In this context, Paul is writing to the saints who live in an idolatrous society. The inhabitants of Corinth worshipped one of the false deities known as Aphrodite who was the goddess of eros (sexual love) and beauty. Her temple stood at the top of the Acropolis so one would see it when they arrived at the city of Corinth. Paul addressed in his letter Gentiles who have come out of this pagan ritual and practice, and are doing good works within this culture. In addition, Paul also wrote to people who were once unbelievers and are now believers having to deal with the reality of being married to one who engaged in this act of worship at the temple (i.e. unbelievers)(vs. 12-13). If one chooses to leave the marriage, Paul instructed them to remain unmarried, not for justification sake, but for sanctification sake (by contrast to the idolatrous culture they were living in) (vs. 10-12).
There are several things to note in the above passage in contrast with the passage in the Book of Matthew: First, Paul did not specifically mention the Law of Moses when addressing marriage to the Gentiles in the church (in contrast to the subject of marriage in the Gospel of Matthew where the Law of Moses was explicitly mentioned). Paul’s audience in 1 Corinthians were mostly Gentiles who would have no reference to the Law of Moses unlike the Pharisees (Jesus’s audience in Gospel of Matthew’s was particularly Jews). Second, Paul was addressing both the husbands and the wives in Corinth (specifically dealing with willing and unwilling unbelieving spouses), whereas Jesus was handing only the husbands in the passage in Matthew. Third, while Jesus addressed why divorce takes place (i.e., the hardness of the heart) in the Book of Matthew, Paul promoted progressive sanctification by proper sexual conduct amongst Christians living in an idolatrous society. In short, the issue of violence within a marriage was not discussed in either text.
So how are we to address the issue of remarriage and divorce concerning domestic violence? Before the author answers this question, several points must be underscored:
- The person who has committed violence in a marriage has failed to serve their spouse: Scripture has laid out the conduct of husbands and wives in a marriage. Wives are to respect their husbands and husbands are to love their wives (Eph. 5:22-33; Col. 3:18-19). The standard is Christ, in that He is God in human flesh who served mankind by giving His life willingly for the forgiveness of our sins (Eph. 5:21). When a husband or wife, engages in domestic violence they are failing in their responsibility to honor and love their spouse as Christ served us.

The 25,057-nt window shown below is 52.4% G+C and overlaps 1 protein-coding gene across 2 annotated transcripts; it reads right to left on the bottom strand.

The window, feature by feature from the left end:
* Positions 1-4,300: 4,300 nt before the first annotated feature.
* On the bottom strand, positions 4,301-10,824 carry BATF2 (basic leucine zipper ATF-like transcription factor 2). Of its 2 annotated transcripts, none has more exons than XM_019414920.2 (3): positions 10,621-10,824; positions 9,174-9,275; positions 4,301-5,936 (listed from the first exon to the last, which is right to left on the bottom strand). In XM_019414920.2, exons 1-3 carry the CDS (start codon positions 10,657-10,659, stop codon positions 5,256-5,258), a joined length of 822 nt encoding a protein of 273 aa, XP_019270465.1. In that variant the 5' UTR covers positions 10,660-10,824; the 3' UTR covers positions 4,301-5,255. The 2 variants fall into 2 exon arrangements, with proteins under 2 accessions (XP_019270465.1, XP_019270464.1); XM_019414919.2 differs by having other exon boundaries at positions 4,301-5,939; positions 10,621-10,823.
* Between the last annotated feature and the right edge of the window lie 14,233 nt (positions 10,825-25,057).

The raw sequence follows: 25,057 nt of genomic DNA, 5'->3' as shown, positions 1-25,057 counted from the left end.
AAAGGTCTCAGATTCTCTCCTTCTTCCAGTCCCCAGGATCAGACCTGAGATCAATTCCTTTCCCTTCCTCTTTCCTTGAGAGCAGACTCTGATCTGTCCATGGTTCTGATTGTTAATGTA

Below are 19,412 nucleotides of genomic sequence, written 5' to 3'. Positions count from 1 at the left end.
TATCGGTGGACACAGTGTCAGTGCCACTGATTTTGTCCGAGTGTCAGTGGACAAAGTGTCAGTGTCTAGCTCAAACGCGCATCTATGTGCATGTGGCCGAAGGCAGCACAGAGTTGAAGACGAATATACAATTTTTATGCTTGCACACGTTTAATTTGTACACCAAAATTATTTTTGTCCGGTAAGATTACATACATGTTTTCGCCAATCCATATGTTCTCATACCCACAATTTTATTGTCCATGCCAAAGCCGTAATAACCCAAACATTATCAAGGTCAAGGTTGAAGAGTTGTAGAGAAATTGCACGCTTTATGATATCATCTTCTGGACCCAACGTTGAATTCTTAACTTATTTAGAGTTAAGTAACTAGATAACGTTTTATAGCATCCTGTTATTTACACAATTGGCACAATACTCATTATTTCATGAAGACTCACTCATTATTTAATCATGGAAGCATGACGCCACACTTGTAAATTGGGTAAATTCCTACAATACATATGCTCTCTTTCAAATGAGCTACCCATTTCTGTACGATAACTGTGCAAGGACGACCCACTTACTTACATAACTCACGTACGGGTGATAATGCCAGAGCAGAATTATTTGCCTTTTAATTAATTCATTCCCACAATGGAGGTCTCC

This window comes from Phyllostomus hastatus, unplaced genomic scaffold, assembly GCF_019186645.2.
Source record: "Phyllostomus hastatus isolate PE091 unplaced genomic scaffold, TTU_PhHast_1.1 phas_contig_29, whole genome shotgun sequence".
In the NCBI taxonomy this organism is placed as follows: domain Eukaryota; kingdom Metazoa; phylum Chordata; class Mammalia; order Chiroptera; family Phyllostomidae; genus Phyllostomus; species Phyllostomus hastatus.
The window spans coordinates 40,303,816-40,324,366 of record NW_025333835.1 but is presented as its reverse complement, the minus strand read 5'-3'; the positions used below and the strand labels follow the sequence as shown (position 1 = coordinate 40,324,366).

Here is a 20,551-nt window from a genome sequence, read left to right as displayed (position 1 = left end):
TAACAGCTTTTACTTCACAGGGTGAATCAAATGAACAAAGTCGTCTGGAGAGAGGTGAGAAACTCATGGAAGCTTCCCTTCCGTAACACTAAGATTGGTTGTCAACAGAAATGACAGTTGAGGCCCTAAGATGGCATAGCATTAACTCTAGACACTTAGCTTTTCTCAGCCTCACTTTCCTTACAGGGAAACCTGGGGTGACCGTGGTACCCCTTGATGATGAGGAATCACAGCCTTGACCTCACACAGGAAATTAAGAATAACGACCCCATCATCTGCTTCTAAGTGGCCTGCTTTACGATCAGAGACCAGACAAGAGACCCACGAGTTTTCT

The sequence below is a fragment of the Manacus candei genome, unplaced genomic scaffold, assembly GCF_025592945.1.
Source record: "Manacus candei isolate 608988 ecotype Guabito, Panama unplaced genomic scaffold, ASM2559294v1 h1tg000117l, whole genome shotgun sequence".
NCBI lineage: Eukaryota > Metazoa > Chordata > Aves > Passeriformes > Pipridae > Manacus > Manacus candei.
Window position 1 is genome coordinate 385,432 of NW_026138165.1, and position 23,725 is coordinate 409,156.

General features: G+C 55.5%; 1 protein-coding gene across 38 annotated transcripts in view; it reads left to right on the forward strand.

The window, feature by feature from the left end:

- The person who has committed violence should suffer the due consequences for their actions: There are many verses in Scripture that discusses how one who is wrathful is destructive (Prov. 16:32; 19:19; 22:24; 30:33; Eph. 4:31-32). One who chooses to exercise their anger in this manner will bear the consequences of this anger. They will experience a lack of trust from the person who they have violated. This violent interaction that occurs in the marriage is not the fault of the person who has been offended. This is a natural consequence when one has chosen to violate their spouse in this manner, and this consequence includes the ultimate loss of trust (i.e., divorce), especially for the safety of the victim.
When it comes to domestic violence grace must be extended to the one who was violated by the person who abused them if one chooses to remarry. This is not an issue where one is divorcing their spouse for just any reason. This is also not the case where both are living in an idolatrous country and to keep them from worshipping false gods with sex there should be sexual intimacy between them. This is about the violation of a person who was made in the image of God. It is because of this one may suffer the consequences and this may include divorce (and rightly so) due to their wrathful and destructive behavior. In the context of domestic violence, the biblical counselor can remind counselee of God’s grace and that the remarriage can be one of true joy, companionship, and service for God’s glory.
When it comes to serving those who are victims of domestic violence let us do so in a manner that is gracious and kind, encouraging the faint-hearted as Paul described (1 Thess. 5:14). For this is our objective as Paul writes to do good to all, and especially those in the household of faith (Gal. 6:10).
Until next time…
Soli Deo Gloria!